The new chipset behind the iPhone 15 Pro is also giving games like Honkai: Star Rail and Diablo Immortal a visual boost, making them look like the premium gaming experience most people want out of their phone. Because instead of a console game that’s been downscaled and compressed to oblivion with all the aliasing that entails, Sonic Dream Team is a gorgeous platformer that’s fun to play, whether you’re using the touch screen or a controller.
It almost feels like Apple is ashamed of this kind of game, though. Instead of promoting and pushing these incredible games, the thing Apple is pushing with its new hardware is a game that’s just better on your PS5 or Xbox.
The Streaming Elephant in the Room
A game like Resident Evil 4 running on the iPhone, even in its currently weakened state, would have been a hell of a lot more impressive if you couldn’t play the same game a lot better by just opening your Xbox Game Streaming app and playing it that way. Yeah, yeah, yeah, you need a good internet connection to stream games like that, but is playing Resident Evil 4 natively on your phone even worth it if it struggles to run at 30 fps? I’d argue no.
Even looking back to the launch of Google Stadia, the places where game streaming seemed best wasn’t sitting at home on your laptop or in front of your TV, it was playing your games on your phone. Google Stadia is sleeping with the fishes now, but Xbox Game Streaming and, to a lesser extent, PlayStation Remote Play, is the better way to play games like Resident Evil 4 on your phone.
It might even be cheaper in the long run to play games this way, too, thanks to Xbox Games Pass, which is not only available on your phone, but even Samsung TVs support it natively now. I don’t know what Apple can really do about this, but there’s a part of me that suspects that Resident Evil 4 and Death Stranding are meant more as a tech demo for the admittedly impressive A17 Pro chipset, rather than just delivering a great gaming experience. After all, Apple is already delivering excellent games through Apple Arcade, so it clearly knows what makes for a great mobile gaming experience. Resident Evil 4 on your iPhone just isn’t there.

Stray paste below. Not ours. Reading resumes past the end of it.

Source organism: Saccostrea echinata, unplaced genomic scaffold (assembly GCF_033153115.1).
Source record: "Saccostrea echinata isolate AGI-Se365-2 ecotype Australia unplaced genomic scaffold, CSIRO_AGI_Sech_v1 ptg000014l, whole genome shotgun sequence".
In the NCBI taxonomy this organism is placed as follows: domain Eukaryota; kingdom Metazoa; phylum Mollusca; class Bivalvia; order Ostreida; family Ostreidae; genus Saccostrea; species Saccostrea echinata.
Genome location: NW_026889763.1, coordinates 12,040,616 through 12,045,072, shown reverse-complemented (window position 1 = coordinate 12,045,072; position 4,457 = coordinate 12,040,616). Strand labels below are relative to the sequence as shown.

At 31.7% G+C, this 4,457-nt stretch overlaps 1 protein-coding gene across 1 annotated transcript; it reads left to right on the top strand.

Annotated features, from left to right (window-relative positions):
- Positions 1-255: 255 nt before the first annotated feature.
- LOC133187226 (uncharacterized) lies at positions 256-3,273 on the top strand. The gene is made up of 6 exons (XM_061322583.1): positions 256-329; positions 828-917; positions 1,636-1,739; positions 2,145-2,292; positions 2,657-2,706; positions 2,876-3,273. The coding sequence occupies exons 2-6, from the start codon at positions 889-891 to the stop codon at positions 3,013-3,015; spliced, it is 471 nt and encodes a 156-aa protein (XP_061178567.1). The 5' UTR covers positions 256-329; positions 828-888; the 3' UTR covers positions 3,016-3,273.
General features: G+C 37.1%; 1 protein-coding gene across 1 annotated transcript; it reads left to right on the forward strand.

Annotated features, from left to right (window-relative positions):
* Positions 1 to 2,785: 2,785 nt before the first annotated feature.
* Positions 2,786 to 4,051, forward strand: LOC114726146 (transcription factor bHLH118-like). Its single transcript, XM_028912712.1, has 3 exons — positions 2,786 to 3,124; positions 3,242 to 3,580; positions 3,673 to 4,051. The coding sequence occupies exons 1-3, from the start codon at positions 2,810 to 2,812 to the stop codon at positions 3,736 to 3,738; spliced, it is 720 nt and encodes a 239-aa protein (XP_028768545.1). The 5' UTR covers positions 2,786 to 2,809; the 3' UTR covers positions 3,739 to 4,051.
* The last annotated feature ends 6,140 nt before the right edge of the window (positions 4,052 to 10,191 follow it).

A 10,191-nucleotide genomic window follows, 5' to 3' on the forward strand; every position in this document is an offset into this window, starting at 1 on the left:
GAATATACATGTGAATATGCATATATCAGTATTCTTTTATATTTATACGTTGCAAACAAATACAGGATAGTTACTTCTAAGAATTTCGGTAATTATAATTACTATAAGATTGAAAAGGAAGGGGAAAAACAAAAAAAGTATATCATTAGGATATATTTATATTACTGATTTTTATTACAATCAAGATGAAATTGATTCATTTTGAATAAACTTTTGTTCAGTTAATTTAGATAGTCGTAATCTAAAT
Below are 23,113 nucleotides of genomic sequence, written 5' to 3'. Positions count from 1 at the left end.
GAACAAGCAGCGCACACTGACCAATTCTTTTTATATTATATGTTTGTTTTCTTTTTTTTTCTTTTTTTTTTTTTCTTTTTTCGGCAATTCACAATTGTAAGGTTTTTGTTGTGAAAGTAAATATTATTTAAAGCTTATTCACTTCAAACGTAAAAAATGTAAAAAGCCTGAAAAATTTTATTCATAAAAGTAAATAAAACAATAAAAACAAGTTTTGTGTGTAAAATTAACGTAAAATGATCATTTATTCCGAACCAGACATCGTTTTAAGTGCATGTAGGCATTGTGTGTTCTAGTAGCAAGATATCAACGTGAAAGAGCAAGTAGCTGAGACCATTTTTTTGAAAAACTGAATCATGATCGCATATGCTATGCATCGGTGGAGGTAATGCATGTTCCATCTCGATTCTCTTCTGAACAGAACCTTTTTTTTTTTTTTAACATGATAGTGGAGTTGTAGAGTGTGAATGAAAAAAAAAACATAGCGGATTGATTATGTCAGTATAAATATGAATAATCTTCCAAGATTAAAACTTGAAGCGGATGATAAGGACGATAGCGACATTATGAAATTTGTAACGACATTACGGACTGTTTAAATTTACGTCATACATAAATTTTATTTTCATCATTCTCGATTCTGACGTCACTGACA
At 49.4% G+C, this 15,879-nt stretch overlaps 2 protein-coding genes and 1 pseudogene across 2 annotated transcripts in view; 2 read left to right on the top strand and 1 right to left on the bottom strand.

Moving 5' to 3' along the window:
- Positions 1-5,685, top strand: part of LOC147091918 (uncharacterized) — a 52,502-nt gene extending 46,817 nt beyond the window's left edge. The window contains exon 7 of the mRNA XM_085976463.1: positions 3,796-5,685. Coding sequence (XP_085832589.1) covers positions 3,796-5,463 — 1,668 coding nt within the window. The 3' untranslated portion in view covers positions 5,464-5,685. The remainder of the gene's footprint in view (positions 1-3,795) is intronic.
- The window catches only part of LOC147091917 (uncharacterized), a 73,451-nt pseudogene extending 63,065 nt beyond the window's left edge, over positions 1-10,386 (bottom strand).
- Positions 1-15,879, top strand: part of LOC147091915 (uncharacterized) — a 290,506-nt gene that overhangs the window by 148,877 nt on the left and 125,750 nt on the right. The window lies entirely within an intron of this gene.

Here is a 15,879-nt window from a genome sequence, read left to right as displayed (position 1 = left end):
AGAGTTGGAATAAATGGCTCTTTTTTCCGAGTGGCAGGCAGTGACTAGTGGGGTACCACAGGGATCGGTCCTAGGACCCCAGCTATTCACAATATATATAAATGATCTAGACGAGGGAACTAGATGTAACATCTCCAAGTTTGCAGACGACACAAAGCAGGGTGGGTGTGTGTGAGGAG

The Handheld Question
It’s probably not in Apple’s best interests that handheld gaming is on the rise again. Because why would I play a down-ressed version of Death Stranding on my iPhone when I can just play the game at decent quality settings on my Steam Deck?
Now that pretty much everyone who wants to play a game like Resident Evil 4 has a way to play that kind of game on the go – whether through the Nintendo Switch or one of the best handheld gaming PCs – paying full price for a version that doesn’t run as well on your phone is a bit harder to swallow. This is especially true if you already own the game in question on Steam, for instance.
As time goes on and the iPhone SoC gets more advanced, gaming is naturally going to improve. But given that we’re already there on so many other devices makes me wonder why Apple is even trying to make AAA gaming happen on the iPhone. It’s probably never going to happen. At least not in the way the Cupertino giant wants it to.
Jackie Thomas is the Hardware and Buying Guides Editor at IGN and the PC components queen. You can follow her @Jackiecobra